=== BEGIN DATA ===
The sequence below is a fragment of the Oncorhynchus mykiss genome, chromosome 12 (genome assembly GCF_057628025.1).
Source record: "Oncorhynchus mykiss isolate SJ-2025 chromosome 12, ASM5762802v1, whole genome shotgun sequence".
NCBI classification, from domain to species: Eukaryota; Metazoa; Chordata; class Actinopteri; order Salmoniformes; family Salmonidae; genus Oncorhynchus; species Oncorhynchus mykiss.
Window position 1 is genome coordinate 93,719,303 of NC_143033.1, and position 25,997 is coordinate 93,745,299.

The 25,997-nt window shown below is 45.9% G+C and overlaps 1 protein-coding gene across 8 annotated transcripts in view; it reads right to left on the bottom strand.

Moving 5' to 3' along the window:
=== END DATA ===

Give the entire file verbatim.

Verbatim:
The sequence below is a fragment of the Oncorhynchus mykiss genome, chromosome 12 (genome assembly GCF_057628025.1).
Source record: "Oncorhynchus mykiss isolate SJ-2025 chromosome 12, ASM5762802v1, whole genome shotgun sequence".
NCBI classification, from domain to species: Eukaryota; Metazoa; Chordata; class Actinopteri; order Salmoniformes; family Salmonidae; genus Oncorhynchus; species Oncorhynchus mykiss.
Window position 1 is genome coordinate 93,719,303 of NC_143033.1, and position 25,997 is coordinate 93,745,299.

The 25,997-nt window shown below is 45.9% G+C and overlaps 1 protein-coding gene across 8 annotated transcripts in view; it reads right to left on the bottom strand.

Moving 5' to 3' along the window: